Iconic Ads: Nirma – Sabki Pasand
It was the ideal jingle for a laundry detergent. It didn’t have any subtlety to it. It was merely a rhyming jingle that sold the powder – a complete hard sell.
As per reports, ‘Sabki Pasand Nirma’ is one of the longest-running jingles of Indian advertising, even though the commercial has been tweaked time and again, keeping pace with the changing times.
A little girl in a frilly white dress twirling was on a pack of detergent – Nirma named after Karsanbhai Patel’s daughter, Nirupama, who died in a car accident.
In 1969, Patel, a lab technician at New Cotton Mills, Ahmedabad made an eco-friendly, phosphate-free detergent at home.Short on resources, he packed detergents into plastic bags & went door to door. While cycling to work, he sold visiting households. It was a big hit.
All other detergents were premium priced. By cutting production, marketing & distribution costs, Patel was able to sell Nirma at Rs 3/kg against Surf at Rs 14.
In the initial days, a woman washing clothes appeared on the packets but that was changed to a girl. The change worked with housewives, & the girl became the mascot.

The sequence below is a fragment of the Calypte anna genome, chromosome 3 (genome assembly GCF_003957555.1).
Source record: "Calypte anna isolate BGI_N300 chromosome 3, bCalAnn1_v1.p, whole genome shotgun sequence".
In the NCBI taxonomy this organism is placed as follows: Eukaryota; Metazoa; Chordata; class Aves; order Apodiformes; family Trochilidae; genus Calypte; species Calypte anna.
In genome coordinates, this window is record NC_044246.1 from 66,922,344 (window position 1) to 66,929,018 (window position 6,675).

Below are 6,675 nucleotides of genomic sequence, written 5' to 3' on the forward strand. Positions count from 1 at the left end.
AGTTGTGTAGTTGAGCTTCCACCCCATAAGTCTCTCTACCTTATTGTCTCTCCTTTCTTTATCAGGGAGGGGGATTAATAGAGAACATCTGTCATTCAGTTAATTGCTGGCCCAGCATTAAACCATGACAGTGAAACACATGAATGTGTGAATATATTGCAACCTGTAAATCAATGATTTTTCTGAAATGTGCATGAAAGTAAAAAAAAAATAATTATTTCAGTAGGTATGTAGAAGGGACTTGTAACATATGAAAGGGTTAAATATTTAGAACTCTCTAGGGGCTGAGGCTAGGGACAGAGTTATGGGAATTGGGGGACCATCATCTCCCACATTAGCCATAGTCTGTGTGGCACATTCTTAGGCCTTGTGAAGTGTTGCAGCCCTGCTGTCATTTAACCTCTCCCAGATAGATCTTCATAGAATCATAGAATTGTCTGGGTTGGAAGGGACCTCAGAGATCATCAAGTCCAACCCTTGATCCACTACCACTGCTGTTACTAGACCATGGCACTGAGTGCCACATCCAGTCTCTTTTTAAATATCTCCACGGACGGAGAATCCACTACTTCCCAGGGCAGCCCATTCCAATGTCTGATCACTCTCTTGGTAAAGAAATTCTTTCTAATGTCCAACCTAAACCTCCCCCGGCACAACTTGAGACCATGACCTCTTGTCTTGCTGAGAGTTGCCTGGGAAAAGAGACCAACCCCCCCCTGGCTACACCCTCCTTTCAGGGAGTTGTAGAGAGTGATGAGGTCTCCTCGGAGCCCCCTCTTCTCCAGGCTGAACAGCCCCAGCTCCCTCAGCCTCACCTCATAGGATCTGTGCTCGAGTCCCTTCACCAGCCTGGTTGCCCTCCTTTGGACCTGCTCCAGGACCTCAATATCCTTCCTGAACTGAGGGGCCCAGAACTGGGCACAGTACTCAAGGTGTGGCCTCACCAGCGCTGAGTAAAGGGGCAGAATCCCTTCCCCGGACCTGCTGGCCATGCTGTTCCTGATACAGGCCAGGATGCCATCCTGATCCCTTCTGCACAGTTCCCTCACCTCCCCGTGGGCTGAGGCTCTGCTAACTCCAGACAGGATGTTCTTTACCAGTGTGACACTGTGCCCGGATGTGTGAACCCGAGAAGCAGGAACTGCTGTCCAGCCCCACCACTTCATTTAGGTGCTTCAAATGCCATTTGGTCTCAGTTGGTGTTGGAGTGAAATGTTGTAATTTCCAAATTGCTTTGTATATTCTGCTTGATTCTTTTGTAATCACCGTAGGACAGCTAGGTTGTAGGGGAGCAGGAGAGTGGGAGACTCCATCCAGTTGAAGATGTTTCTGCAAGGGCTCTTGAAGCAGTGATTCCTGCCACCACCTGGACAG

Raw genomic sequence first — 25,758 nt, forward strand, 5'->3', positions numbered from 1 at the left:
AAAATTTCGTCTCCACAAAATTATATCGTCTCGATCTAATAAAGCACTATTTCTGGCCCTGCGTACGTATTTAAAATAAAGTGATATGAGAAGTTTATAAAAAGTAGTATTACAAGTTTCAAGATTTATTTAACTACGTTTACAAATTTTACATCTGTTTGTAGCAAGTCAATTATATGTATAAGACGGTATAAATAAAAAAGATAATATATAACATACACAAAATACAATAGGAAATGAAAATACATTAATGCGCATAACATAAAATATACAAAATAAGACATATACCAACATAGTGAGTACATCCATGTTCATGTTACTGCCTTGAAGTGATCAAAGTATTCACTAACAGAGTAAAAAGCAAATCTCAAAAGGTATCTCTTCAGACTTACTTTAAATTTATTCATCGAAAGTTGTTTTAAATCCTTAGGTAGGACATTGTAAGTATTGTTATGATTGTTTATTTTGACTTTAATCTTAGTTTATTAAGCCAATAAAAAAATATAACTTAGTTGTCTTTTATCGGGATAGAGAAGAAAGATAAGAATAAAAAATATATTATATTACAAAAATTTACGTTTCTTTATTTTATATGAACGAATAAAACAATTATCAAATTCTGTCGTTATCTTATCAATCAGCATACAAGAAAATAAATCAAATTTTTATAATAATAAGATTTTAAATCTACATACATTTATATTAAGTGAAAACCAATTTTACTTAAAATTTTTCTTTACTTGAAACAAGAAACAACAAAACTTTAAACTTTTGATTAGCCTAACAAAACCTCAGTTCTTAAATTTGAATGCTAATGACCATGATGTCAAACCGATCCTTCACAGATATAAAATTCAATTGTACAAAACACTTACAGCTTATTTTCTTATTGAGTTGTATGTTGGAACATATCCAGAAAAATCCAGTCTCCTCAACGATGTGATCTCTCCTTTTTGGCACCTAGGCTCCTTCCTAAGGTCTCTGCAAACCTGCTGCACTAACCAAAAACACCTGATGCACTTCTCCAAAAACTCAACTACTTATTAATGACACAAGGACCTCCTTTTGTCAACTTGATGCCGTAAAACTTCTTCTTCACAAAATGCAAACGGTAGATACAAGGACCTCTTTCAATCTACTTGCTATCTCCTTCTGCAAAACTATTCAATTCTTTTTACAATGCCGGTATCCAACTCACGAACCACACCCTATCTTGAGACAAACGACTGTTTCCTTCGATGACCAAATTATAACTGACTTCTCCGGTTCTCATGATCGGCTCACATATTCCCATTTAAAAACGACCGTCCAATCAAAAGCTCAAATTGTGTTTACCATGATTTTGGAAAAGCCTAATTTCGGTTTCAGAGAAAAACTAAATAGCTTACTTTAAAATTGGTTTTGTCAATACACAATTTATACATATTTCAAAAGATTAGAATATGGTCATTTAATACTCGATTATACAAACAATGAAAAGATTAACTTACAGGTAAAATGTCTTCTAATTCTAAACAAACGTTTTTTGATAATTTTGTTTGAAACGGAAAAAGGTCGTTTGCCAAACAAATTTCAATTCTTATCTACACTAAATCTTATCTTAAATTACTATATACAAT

Purnima was the advertising agency. The jingle was first aired on radio in 1975 and later debuted on television in 1982.
It was the ideal jingle for a laundry detergent and didn’t have any subtlety to it. It was merely a rhyming jingle that sold the powder – a complete hard sell. The music and words are both basic. While the majority of the early iterations of the commercial showed rather normal-looking people (rather than models), there were no “lifestyle” implications such as luxury vehicles or exotic destinations.
The detergent was positioned as peppy. The usual boring chore of washing was shown as fun, while the other brands showed housewives washing clothes in the bathroom. It showed a group of young men & women singing & dancing, cutting across cultures & strata.
Surprisingly, the commercial did not attempt to play the price aspect especially since it was the most important selling point. It never went into the territory of comparing itself to much more expensive items.
The commercial emphasized how excellent Nirma was by showing individuals enjoying washing clothes with it and the quantity of foam is produced. The foam was often regarded as a strong sign of a washing powder’s quality. The more foam there was, the cleaner your clothing was likely to be, especially back when water was hard instead of soft.
Nirma was not meant to be foamy but the advertising made it appear that way.
Because it was released during a time when black and white televisions were more common than colour televisions, it focused on brilliant white clothing, which would be more apparent on black and white screens.
For 15 years, Nirma insisted “Doodh si safedi Nirma se aaye, Rangeen kapda bhi khil khil jaye”